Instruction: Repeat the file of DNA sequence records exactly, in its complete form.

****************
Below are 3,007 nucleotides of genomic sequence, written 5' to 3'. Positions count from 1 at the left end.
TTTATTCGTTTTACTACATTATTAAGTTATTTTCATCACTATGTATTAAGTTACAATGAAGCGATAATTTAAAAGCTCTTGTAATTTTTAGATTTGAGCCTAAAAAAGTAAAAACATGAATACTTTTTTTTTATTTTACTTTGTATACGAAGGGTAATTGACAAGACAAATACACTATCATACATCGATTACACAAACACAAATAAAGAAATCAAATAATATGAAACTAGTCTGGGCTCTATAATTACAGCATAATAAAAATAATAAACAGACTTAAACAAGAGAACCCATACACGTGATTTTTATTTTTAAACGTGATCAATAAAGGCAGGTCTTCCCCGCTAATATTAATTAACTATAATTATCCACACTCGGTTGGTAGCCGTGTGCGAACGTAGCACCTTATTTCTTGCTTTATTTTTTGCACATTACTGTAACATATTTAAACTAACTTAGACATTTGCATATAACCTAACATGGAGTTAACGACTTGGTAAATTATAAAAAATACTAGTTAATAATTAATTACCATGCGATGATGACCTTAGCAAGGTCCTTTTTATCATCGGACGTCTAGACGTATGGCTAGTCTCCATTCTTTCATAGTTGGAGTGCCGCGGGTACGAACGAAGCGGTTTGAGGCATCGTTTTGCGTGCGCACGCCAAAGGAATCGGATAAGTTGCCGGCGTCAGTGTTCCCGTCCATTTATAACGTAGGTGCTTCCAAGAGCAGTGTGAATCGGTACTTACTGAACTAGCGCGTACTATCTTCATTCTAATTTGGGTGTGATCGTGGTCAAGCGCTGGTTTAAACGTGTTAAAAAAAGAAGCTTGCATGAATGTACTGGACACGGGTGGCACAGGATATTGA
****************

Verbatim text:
Below are 3,007 nucleotides of genomic sequence, written 5' to 3'. Positions count from 1 at the left end.
TTTATTCGTTTTACTACATTATTAAGTTATTTTCATCACTATGTATTAAGTTACAATGAAGCGATAATTTAAAAGCTCTTGTAATTTTTAGATTTGAGCCTAAAAAAGTAAAAACATGAATACTTTTTTTTTATTTTACTTTGTATACGAAGGGTAATTGACAAGACAAATACACTATCATACATCGATTACACAAACACAAATAAAGAAATCAAATAATATGAAACTAGTCTGGGCTCTATAATTACAGCATAATAAAAATAATAAACAGACTTAAACAAGAGAACCCATACACGTGATTTTTATTTTTAAACGTGATCAATAAAGGCAGGTCTTCCCCGCTAATATTAATTAACTATAATTATCCACACTCGGTTGGTAGCCGTGTGCGAACGTAGCACCTTATTTCTTGCTTTATTTTTTGCACATTACTGTAACATATTTAAACTAACTTAGACATTTGCATATAACCTAACATGGAGTTAACGACTTGGTAAATTATAAAAAATACTAGTTAATAATTAATTACCATGCGATGATGACCTTAGCAAGGTCCTTTTTATCATCGGACGTCTAGACGTATGGCTAGTCTCCATTCTTTCATAGTTGGAGTGCCGCGGGTACGAACGAAGCGGTTTGAGGCATCGTTTTGCGTGCGCACGCCAAAGGAATCGGATAAGTTGCCGGCGTCAGTGTTCCCGTCCATTTATAACGTAGGTGCTTCCAAGAGCAGTGTGAATCGGTACTTACTGAACTAGCGCGTACTATCTTCATTCTAATTTGGGTGTGATCGTGGTCAAGCGCTGGTTTAAACGTGTTAAAAAAAGAAGCTTGCATGAATGTACTGGACACGGGTGGCACAGGATATTGA